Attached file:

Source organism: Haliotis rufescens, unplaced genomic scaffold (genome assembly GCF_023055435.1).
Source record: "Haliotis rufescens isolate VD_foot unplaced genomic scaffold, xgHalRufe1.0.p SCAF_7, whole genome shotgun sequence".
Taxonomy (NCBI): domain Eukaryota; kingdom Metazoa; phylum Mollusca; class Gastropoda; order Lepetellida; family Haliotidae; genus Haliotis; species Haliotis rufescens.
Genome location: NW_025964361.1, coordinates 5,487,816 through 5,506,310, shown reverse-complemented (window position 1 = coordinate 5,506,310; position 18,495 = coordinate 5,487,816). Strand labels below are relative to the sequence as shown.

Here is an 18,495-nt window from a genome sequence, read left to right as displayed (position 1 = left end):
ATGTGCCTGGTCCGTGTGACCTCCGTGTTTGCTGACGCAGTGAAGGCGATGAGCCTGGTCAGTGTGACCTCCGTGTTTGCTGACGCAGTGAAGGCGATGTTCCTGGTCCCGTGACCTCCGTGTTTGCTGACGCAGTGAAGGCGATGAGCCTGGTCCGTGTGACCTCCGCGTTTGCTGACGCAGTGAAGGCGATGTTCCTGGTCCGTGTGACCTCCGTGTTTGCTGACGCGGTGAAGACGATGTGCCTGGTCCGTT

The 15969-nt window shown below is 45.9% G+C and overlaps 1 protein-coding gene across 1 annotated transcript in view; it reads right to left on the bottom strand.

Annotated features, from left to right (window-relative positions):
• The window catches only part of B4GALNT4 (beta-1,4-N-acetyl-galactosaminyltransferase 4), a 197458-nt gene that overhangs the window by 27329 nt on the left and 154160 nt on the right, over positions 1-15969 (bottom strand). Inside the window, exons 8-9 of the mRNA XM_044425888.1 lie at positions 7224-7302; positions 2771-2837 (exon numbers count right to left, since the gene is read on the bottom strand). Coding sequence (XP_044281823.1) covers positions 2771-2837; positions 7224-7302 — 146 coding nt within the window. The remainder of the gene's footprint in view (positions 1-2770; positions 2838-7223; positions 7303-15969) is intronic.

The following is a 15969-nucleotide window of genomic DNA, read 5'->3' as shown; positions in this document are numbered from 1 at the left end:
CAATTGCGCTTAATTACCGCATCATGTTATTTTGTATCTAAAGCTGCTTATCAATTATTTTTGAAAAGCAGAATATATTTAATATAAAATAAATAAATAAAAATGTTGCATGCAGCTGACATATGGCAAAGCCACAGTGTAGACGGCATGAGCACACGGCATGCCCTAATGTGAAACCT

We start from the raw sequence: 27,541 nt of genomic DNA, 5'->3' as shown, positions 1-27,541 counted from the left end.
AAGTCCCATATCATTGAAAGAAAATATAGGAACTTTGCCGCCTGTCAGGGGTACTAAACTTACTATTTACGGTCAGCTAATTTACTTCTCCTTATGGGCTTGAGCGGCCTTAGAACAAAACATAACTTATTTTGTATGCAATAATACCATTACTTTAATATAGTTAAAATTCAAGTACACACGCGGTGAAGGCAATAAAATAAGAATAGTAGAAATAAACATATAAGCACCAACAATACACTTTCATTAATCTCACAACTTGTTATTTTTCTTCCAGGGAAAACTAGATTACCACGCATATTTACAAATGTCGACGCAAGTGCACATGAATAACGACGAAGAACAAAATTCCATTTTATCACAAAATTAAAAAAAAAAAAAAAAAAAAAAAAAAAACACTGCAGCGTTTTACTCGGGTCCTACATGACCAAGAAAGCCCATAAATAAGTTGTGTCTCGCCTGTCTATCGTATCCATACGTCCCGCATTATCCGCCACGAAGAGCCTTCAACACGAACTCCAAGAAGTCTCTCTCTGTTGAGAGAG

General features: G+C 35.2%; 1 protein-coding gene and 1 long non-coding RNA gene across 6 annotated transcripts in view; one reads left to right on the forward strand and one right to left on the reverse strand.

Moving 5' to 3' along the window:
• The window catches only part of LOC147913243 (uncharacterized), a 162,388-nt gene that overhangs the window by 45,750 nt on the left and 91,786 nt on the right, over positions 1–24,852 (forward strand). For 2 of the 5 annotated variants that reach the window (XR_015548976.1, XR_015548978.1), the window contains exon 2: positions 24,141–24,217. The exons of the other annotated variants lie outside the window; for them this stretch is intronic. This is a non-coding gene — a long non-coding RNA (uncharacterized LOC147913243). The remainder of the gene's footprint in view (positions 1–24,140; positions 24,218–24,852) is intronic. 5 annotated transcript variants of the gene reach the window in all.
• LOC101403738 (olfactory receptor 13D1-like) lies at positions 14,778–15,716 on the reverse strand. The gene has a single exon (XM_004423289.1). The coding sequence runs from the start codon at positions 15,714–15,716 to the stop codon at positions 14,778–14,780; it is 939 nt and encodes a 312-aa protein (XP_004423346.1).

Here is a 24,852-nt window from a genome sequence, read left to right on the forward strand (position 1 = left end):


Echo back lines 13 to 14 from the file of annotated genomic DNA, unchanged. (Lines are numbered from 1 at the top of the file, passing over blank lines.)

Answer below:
AAGTCCCATATCATTGAAAGAAAATATAGGAACTTTGCCGCCTGTCAGGGGTACTAAACTTACTATTTACGGTCAGCTAATTTACTTCTCCTTATGGGCTTGAGCGGCCTTAGAACAAAACATAACTTATTTTGTATGCAATAATACCATTACTTTAATATAGTTAAAATTCAAGTACACACGCGGTGAAGGCAATAAAATAAGAATAGTAGAAATAAACATATAAGCACCAACAATACACTTTCATTAATCTCACAACTTGTTATTTTTCTTCCAGGGAAAACTAGATTACCACGCATATTTACAAATGTCGACGCAAGTGCACATGAATAACGACGAAGAACAAAATTCCATTTTATCACAAAATTAAAAAAAAAAAAAAAAAAAAAAAAAAAACACTGCAGCGTTTTACTCGGGTCCTACATGACCAAGAAAGCCCATAAATAAGTTGTGTCTCGCCTGTCTATCGTATCCATACGTCCCGCATTATCCGCCACGAAGAGCCTTCAACACGAACTCCAAGAAGTCTCTCTCTGTTGAGAGAG

General features: G+C 35.2%; 1 protein-coding gene and 1 long non-coding RNA gene across 6 annotated transcripts in view; one reads left to right on the forward strand and one right to left on the reverse strand.